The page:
Stinging nettles: an ancient cure

(Photo Credit: Lisa Burgschmidt)

(Photo Credit: Lisa Burgschmidt)

Some know them as a garden nuisance, but the flowering plants known as stinging nettles (Urtica dioica) have been used medicinally for centuries.

Nettles are known to treat: allergies, anemia, arthritis, bronchitis, burns and scalds, dandruff, fatigue, gingivitis, hair loss, internal bleeding, kidney stones, parasites, poor circulation, pre-menstrual syndrome, skin complaints, urinary tract infections, and more.

These gentle herbs assist the body with cleaning out metabolic waste. They are also full of vitamins (B1, B2, C & K), amino acids, minerals and chlorophyll, and are rich in natural antihistamines and high in iron. Nettles make a wonderful spring tonic for detoxifying sluggish and cranky livers.

Legend has it that soldiers during the First World War used to sting themselves with nettles to bring feeling back to their frozen hands and toes. The plants have been used topically to treat arthritis, as well.

Beyond their healing powers, nettles are delicious steamed, fried in butter, added to soups, or brewed as a simple infusion (tea) by pouring boiling water over them and steeping them for as little as 15 minutes or as long as overnight.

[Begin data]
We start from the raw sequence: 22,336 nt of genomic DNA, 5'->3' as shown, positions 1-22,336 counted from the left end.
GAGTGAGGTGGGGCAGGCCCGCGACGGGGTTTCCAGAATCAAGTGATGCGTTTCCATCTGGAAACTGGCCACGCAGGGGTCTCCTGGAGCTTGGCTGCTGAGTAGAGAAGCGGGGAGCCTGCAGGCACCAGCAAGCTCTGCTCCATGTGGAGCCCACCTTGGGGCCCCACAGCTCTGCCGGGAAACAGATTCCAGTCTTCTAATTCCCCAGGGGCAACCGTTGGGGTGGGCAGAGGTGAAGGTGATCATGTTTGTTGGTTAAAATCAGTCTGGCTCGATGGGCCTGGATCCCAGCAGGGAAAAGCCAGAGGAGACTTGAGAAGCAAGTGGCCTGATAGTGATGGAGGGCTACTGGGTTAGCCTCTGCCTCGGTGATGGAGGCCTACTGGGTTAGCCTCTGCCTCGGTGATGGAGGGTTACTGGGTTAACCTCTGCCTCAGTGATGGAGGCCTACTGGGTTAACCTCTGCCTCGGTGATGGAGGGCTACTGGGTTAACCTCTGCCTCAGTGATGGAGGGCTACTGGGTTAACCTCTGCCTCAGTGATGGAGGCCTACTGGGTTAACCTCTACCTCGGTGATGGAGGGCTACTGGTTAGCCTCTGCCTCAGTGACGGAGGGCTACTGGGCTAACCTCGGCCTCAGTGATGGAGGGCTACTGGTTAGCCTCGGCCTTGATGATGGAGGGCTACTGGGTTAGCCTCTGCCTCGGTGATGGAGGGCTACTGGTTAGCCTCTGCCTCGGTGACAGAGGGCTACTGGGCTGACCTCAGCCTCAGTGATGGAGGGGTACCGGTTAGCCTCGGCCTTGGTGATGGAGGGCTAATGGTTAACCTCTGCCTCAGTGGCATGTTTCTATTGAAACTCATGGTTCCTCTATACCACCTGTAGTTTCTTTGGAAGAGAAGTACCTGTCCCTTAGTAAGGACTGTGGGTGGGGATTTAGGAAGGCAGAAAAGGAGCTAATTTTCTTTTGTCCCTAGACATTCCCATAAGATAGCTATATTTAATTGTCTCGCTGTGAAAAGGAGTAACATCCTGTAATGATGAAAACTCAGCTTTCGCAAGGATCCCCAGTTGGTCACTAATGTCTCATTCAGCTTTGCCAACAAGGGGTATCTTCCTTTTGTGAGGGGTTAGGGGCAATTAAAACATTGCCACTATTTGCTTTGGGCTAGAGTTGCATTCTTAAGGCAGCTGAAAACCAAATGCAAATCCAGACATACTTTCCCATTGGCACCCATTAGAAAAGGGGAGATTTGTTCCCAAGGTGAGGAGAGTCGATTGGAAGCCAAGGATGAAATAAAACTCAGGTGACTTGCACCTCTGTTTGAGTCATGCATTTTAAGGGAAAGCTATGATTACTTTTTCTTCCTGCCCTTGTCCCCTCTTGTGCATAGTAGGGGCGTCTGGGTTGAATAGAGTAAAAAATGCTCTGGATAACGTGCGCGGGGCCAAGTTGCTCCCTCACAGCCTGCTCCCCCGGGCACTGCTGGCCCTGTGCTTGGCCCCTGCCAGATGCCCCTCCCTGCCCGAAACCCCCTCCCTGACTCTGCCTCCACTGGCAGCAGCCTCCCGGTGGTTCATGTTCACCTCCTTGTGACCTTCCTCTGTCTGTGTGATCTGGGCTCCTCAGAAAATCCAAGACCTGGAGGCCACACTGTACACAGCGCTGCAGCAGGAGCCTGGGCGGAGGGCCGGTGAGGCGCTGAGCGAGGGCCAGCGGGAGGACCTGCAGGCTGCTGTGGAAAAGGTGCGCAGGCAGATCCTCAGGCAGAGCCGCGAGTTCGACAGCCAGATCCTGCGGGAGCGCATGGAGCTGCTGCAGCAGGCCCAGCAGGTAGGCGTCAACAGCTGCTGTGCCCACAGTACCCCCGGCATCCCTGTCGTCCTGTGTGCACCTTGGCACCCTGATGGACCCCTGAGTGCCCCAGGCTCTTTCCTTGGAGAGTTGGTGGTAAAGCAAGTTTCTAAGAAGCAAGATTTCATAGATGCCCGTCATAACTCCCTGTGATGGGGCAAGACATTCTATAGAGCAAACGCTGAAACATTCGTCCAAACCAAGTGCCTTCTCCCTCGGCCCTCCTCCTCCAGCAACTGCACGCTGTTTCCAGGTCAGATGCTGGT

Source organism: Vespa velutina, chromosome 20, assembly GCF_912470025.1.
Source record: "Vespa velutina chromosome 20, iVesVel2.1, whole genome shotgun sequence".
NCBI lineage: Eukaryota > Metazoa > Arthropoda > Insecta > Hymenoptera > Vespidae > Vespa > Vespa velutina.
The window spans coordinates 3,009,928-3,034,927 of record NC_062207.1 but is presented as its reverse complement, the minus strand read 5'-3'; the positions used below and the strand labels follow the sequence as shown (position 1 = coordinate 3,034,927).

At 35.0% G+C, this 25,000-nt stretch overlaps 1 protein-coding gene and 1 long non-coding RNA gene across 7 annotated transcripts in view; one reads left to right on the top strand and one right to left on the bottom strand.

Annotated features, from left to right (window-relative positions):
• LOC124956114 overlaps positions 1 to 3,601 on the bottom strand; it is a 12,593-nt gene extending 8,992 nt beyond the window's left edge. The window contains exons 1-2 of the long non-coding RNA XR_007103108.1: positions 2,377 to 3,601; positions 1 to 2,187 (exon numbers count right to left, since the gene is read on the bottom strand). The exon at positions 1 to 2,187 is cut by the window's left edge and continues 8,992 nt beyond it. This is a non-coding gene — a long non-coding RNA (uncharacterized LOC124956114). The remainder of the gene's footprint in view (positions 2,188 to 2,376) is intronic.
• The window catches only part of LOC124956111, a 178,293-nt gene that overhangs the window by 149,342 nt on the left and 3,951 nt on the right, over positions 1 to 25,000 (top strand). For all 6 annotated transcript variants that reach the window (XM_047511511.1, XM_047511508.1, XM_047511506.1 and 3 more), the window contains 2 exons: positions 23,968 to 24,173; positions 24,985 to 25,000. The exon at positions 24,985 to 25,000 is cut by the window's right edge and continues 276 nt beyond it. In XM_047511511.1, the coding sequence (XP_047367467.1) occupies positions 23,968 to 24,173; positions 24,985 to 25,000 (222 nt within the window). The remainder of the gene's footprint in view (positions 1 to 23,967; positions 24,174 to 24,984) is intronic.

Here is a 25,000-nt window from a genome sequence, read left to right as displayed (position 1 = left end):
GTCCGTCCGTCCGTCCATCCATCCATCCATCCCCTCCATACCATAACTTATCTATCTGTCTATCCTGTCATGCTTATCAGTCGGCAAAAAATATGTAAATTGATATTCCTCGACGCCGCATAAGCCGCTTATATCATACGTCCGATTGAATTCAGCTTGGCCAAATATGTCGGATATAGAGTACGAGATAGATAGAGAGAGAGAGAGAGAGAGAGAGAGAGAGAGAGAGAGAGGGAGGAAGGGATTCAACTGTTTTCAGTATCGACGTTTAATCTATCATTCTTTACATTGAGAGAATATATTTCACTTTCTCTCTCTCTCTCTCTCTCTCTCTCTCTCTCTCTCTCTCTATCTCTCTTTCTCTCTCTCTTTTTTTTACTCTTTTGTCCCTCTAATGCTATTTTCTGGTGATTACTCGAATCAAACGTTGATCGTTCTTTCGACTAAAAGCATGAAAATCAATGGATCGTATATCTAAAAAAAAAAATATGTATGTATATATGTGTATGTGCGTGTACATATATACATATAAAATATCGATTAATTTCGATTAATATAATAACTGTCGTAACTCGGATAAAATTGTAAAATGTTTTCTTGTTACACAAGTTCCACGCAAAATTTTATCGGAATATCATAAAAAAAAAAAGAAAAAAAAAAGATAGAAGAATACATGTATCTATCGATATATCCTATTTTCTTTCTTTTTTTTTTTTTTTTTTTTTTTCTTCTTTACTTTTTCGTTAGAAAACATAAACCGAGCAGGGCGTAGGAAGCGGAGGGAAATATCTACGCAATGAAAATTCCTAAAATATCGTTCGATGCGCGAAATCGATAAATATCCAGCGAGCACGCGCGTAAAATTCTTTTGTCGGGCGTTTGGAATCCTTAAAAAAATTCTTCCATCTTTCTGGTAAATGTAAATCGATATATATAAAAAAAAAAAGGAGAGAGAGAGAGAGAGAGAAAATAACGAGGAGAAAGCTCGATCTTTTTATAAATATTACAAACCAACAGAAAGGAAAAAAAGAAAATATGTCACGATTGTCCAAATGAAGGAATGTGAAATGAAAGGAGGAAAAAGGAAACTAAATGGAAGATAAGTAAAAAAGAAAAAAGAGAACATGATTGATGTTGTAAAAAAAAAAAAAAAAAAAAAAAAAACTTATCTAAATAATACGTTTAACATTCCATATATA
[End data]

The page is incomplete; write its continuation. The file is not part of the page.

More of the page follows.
A clever way to enjoy the health benefit of nettles is to make Infused Vinegar. You will need:

organic apple cider vinegar
a handful of nettles
a mason jar

Stuff the mason jar full of nettles, then pour the vinegar over to completely cover. Let the concoction sit in a dark place for a few weeks and wait patiently.

The vinegar will extract the medicinal and nutritional constituents of the nettles, and the result is a delicious vinegar to add to salad dressings, enjoy diluted in water, or for those more adventurous, to use as a hair rinse to add vibrancy to weak, distressed, dull hair and to prevent hair loss, too.

Want to meddle with nettle in your diet? At a recent yoga workshop with a weed-themed menu, this recipe for Nettle Paté (based on one by Rosemary Gladstar, a pioneer in the herbal movement) warranted rave reviews. You will need:

1 giant bowl of fresh stinging nettles
1 cup of walnuts, almonds, sunflower seeds or nut of your choice (preferably soaked overnight)
1 avocado
1 small onion, a handful of chopped green onions, or a handful of chives
3-5 cloves of garlic (depending on your garlic tolerance)
1 tsp ground coriander
1 tsp paprika
1 tbsp lemon juice
2 tbsp light miso (find it at Asian specialty stores)
1 tbsp red wine or balsamic vinegar
salt and pepper to taste

Steam the nettles until they become bright green (about five minutes or so). Strain and squeeze all the water out of them. (If you are feeling daring, try drinking the water afterwards. It’s delicious!) If using nuts, chop them up or pulse them in a food processor beforehand and reserve for later use.

Combine the following ingredients in a food processor: nettles, onion, avocado, garlic, spices, lemon juice, miso, vinegar. Blend until you have one good-looking green paste.